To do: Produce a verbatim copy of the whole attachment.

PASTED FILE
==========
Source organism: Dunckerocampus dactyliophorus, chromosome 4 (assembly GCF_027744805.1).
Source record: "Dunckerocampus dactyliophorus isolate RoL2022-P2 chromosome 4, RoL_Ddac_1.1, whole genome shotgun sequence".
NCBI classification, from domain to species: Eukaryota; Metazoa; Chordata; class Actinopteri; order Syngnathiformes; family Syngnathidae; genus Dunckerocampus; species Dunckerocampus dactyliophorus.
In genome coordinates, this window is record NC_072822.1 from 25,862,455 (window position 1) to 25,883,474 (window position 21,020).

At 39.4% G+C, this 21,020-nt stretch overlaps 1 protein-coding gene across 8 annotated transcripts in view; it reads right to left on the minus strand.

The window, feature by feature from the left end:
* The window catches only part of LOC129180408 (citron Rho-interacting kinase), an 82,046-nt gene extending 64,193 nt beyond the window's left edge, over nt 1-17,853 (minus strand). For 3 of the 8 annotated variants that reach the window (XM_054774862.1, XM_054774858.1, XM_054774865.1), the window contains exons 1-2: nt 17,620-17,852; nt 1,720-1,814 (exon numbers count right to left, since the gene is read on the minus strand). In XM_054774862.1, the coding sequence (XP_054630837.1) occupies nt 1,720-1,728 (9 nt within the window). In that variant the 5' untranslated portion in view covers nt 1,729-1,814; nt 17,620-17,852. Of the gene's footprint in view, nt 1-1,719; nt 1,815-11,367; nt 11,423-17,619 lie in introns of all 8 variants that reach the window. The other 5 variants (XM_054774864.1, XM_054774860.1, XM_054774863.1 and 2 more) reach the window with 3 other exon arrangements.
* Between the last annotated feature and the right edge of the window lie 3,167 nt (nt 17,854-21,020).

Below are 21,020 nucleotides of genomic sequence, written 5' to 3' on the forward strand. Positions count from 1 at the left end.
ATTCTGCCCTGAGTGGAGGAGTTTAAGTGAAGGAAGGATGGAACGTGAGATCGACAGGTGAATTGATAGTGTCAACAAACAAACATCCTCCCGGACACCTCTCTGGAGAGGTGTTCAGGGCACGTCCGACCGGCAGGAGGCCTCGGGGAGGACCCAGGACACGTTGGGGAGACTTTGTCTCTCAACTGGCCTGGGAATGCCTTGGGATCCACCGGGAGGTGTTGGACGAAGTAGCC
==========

Source organism: Dunckerocampus dactyliophorus, chromosome 4 (assembly GCF_027744805.1).
Source record: "Dunckerocampus dactyliophorus isolate RoL2022-P2 chromosome 4, RoL_Ddac_1.1, whole genome shotgun sequence".
NCBI classification, from domain to species: Eukaryota; Metazoa; Chordata; class Actinopteri; order Syngnathiformes; family Syngnathidae; genus Dunckerocampus; species Dunckerocampus dactyliophorus.
In genome coordinates, this window is record NC_072822.1 from 25,862,455 (window position 1) to 25,883,474 (window position 21,020).

At 39.4% G+C, this 21,020-nt stretch overlaps 1 protein-coding gene across 8 annotated transcripts in view; it reads right to left on the minus strand.

The window, feature by feature from the left end:
* The window catches only part of LOC129180408 (citron Rho-interacting kinase), an 82,046-nt gene extending 64,193 nt beyond the window's left edge, over nt 1-17,853 (minus strand). For 3 of the 8 annotated variants that reach the window (XM_054774862.1, XM_054774858.1, XM_054774865.1), the window contains exons 1-2: nt 17,620-17,852; nt 1,720-1,814 (exon numbers count right to left, since the gene is read on the minus strand). In XM_054774862.1, the coding sequence (XP_054630837.1) occupies nt 1,720-1,728 (9 nt within the window). In that variant the 5' untranslated portion in view covers nt 1,729-1,814; nt 17,620-17,852. Of the gene's footprint in view, nt 1-1,719; nt 1,815-11,367; nt 11,423-17,619 lie in introns of all 8 variants that reach the window. The other 5 variants (XM_054774864.1, XM_054774860.1, XM_054774863.1 and 2 more) reach the window with 3 other exon arrangements.
* Between the last annotated feature and the right edge of the window lie 3,167 nt (nt 17,854-21,020).

Below are 21,020 nucleotides of genomic sequence, written 5' to 3' on the forward strand. Positions count from 1 at the left end.
ATTCTGCCCTGAGTGGAGGAGTTTAAGTGAAGGAAGGATGGAACGTGAGATCGACAGGTGAATTGATAGTGTCAACAAACAAACATCCTCCCGGACACCTCTCTGGAGAGGTGTTCAGGGCACGTCCGACCGGCAGGAGGCCTCGGGGAGGACCCAGGACACGTTGGGGAGACTTTGTCTCTCAACTGGCCTGGGAATGCCTTGGGATCCACCGGGAGGTGTTGGACGAAGTAGCC